Memphis hospitals above national average for ER wait times

Posted: Jan 03, 2014 5:08 PM CSTUpdated: Jan 03, 2014 5:08 PM CST

The highest in the state is over in Nashville at Vanderbilt where the average wait time is 78 minutes.The highest in the state is over in Nashville at Vanderbilt where the average wait time is 78 minutes.

Baptist Memorial Memphis emergency room manager Melanie MaysBaptist Memorial Memphis emergency room manager Melanie Mays
(WMC-TV) - Emergency room wait times could be the difference between life or death. New research reveals some Memphis hospitals are above the national average, which is 28 minutes.
"We have swings up and down in our census, and this December we've seen almost 1,000 patients more than we did last December," said Baptist Memorial Memphis emergency room manager Melanie Mays. "Our goal is really to pull directly to a room ... Your emergency is our emergency. We understand that you're not coming here to clog up the emergency room, you're coming here because we are your first choice or last resort."
Thanks to her leadership efforts, the hospital has dropped wait time significantly in one year— averaging just 39 minutes. It is one of the lowest in Memphis city limits.
Methodist Hospital Memphis ranks highest with an average wait time of 55 minutes. The Regional Medical Center (The MED) is slightly lower at 54 minutes. And behind those two sits St. Francis at 51 minutes.
The highest in the state is over in Nashville at Vanderbilt where the average wait time is 78 minutes.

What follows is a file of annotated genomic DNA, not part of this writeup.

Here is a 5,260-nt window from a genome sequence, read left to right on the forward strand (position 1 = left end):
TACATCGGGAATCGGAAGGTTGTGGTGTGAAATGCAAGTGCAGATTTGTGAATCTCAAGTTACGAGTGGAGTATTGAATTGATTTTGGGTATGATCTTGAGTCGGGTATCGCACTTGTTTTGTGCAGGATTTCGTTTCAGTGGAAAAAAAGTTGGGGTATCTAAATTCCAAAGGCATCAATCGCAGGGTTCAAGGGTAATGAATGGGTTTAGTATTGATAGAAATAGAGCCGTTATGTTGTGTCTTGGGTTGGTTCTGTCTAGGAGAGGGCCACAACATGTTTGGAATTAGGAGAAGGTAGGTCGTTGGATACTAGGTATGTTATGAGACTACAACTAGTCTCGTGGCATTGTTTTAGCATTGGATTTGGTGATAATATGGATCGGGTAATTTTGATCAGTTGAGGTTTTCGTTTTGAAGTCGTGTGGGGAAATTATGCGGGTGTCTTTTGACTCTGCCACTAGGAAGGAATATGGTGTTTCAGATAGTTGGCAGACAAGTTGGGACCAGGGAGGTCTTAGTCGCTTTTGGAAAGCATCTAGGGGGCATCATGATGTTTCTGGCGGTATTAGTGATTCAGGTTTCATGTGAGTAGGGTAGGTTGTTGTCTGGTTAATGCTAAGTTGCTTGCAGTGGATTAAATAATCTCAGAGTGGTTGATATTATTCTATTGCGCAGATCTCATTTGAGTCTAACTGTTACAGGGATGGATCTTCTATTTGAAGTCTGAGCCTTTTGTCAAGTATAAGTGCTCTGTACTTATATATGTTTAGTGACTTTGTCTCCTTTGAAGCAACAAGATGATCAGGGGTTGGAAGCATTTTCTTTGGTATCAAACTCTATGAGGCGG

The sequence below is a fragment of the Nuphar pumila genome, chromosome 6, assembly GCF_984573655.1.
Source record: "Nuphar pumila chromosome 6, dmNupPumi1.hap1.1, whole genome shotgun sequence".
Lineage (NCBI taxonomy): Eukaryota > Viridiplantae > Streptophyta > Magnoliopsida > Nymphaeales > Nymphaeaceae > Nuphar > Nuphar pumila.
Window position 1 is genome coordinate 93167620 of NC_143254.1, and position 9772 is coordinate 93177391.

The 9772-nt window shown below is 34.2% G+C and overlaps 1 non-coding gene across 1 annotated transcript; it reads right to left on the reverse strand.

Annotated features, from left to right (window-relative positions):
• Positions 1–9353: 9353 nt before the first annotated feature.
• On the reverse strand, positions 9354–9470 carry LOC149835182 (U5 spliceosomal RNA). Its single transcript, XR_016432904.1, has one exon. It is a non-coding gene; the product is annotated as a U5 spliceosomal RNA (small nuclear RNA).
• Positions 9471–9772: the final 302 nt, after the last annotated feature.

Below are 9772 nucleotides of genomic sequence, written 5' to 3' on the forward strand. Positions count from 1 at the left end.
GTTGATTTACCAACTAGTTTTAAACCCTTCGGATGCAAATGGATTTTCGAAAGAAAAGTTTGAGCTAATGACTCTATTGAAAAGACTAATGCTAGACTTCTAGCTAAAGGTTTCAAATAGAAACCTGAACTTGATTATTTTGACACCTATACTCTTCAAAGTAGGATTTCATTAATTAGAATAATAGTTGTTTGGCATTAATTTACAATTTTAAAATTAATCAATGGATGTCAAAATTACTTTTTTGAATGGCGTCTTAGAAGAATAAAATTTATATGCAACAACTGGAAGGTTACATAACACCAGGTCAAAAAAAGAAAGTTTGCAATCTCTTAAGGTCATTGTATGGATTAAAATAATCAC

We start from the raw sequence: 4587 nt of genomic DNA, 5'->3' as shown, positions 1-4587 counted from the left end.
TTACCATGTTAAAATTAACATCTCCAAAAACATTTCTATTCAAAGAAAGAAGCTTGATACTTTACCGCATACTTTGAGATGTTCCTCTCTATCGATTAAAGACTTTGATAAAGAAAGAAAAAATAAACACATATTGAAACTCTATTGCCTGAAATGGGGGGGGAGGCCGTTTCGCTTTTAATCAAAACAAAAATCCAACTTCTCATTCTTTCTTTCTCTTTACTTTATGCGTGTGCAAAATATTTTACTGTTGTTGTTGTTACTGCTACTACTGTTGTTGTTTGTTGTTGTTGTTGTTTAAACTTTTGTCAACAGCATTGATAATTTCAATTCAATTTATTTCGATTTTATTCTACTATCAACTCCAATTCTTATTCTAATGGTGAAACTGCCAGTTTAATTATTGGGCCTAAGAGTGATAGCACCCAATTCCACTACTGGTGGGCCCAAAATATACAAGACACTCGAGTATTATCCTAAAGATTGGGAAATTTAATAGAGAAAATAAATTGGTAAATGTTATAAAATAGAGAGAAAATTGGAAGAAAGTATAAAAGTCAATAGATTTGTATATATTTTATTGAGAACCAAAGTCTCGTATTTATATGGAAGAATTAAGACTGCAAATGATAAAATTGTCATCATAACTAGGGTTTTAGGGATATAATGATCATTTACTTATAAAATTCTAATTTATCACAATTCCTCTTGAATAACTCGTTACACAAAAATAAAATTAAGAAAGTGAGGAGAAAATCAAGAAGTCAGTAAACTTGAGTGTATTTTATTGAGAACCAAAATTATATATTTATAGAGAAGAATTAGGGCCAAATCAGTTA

The list is compiled by It measures are based on a year's worth of data that is updated quarterly. The last update was December 12 of last year.
Baptist Memorial says they have worked hard to reduce wait time and improve patient satisfaction.
"We have a great team of nurses and doctors here and it is our goal, we all have an aligned goal, it's patient care," said Mays.
The MED released the following statement:
Home to the only Level 1 Trauma Center in this region, Regional Medical Center's emergency department is a busy one. Providing exceptional services and compassionate care in a timely manner to all patients in the emergency department is very important to Regional Medical Center. In recent years, hospital staff has worked on several process improvement projects to speed the patient's flow through the emergency department. While progress has been made in the reduction of wait times, we are constantly looking at our processes to make improvements for our patients.
Methodist released the following statement: